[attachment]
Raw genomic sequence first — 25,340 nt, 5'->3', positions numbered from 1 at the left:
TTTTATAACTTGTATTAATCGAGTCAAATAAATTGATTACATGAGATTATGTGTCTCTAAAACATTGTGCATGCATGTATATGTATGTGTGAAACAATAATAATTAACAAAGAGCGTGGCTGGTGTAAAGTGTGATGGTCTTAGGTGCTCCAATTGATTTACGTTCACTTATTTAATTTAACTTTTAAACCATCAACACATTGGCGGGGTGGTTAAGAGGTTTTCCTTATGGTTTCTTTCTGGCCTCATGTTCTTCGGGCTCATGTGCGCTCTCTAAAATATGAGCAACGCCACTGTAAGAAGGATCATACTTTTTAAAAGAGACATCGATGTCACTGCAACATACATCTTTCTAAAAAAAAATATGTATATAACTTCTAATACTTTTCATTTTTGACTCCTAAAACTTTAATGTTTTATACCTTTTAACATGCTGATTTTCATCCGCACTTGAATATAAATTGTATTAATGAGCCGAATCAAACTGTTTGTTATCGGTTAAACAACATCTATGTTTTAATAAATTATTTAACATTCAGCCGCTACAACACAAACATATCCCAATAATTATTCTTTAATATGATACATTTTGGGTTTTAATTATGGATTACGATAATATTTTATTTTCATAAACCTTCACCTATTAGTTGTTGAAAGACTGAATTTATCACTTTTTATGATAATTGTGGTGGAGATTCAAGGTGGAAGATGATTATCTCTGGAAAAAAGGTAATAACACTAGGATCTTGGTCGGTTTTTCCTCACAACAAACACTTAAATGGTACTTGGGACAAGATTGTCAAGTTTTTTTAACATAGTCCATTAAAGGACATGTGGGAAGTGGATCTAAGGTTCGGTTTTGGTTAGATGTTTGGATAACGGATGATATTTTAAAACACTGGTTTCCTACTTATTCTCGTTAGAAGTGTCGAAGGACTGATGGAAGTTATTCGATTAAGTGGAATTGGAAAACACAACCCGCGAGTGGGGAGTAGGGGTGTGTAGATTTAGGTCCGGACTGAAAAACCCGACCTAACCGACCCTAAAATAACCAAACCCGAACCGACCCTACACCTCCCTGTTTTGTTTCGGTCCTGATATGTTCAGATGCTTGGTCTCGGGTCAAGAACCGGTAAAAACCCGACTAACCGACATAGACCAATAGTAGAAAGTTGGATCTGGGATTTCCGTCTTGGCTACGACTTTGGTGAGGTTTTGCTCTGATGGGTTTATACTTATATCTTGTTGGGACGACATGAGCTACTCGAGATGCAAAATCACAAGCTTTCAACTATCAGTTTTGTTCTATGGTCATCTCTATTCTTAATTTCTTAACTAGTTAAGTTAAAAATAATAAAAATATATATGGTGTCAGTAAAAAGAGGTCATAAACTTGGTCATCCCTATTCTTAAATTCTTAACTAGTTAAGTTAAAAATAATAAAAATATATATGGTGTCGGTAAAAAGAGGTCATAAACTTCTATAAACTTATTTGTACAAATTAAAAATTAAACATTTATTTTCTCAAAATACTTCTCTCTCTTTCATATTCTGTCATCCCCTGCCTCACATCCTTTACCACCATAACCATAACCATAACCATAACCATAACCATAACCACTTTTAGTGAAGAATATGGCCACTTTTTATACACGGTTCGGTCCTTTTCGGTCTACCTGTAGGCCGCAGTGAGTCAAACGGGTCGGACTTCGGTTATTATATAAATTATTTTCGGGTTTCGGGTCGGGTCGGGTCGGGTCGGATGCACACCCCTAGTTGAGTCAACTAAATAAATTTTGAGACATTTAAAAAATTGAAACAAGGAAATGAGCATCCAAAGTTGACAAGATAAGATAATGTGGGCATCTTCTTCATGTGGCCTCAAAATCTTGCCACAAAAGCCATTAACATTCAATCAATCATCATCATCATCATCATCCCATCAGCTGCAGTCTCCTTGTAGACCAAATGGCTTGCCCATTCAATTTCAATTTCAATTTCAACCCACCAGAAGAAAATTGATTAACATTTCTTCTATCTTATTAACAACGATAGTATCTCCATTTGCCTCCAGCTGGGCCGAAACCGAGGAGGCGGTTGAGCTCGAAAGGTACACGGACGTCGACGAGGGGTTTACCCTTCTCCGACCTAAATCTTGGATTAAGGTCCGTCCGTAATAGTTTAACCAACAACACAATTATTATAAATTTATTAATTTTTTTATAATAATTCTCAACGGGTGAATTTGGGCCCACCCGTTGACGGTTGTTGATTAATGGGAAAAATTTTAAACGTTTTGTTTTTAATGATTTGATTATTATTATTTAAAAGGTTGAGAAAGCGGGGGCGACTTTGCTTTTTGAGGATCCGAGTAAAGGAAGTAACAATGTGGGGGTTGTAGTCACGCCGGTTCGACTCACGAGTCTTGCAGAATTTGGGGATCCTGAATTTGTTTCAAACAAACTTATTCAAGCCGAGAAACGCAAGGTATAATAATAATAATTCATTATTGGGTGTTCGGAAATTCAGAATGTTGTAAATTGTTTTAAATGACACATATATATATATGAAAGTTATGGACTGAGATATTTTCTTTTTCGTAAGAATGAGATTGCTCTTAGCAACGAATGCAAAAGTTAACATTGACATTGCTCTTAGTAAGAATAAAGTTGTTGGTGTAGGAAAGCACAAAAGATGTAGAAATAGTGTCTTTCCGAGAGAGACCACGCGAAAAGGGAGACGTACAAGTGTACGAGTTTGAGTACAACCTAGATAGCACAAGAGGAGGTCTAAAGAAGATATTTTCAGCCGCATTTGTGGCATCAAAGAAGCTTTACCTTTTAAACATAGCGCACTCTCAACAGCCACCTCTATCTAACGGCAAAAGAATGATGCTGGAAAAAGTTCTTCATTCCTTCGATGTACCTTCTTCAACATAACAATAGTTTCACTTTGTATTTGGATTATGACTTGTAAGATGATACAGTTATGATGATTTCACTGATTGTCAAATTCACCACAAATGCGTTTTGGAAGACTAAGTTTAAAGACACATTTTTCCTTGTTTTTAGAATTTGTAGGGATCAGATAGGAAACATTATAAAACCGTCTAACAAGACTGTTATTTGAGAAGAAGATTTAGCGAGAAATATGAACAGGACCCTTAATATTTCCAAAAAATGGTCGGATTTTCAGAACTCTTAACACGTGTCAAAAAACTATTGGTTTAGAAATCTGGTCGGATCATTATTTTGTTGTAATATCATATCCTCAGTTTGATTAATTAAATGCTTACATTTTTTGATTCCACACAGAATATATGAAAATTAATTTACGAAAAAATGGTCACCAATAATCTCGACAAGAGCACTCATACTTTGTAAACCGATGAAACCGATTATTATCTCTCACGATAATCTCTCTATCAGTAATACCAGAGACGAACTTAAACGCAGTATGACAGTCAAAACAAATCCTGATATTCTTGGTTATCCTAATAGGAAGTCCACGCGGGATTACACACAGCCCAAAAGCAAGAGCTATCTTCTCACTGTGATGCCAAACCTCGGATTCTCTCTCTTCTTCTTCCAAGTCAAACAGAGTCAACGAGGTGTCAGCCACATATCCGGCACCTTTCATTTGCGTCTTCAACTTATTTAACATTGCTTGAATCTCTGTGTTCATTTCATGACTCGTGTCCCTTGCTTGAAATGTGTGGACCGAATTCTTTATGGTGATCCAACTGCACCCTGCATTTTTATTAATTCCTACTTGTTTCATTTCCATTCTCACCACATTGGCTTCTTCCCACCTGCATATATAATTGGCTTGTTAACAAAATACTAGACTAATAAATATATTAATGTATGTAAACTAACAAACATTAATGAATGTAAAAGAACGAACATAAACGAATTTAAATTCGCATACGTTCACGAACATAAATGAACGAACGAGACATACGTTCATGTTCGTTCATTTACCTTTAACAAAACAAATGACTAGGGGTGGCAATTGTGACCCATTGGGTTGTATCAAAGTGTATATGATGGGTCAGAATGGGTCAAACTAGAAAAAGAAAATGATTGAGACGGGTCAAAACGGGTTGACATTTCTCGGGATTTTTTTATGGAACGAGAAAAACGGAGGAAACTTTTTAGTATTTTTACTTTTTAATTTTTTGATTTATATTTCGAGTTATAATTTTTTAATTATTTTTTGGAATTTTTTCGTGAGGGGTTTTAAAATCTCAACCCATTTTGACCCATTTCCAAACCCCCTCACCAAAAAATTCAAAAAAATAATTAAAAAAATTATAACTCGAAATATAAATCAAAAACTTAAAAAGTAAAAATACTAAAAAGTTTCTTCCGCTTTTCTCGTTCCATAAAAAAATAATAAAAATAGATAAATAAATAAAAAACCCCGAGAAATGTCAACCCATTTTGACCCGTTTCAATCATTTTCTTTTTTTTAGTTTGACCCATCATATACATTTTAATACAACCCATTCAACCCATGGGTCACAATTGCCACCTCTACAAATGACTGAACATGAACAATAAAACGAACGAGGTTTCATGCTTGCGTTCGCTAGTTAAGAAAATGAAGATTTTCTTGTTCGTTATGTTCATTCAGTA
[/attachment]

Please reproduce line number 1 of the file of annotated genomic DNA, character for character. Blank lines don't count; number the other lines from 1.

Raw genomic sequence first — 25,340 nt, 5'->3', positions numbered from 1 at the left: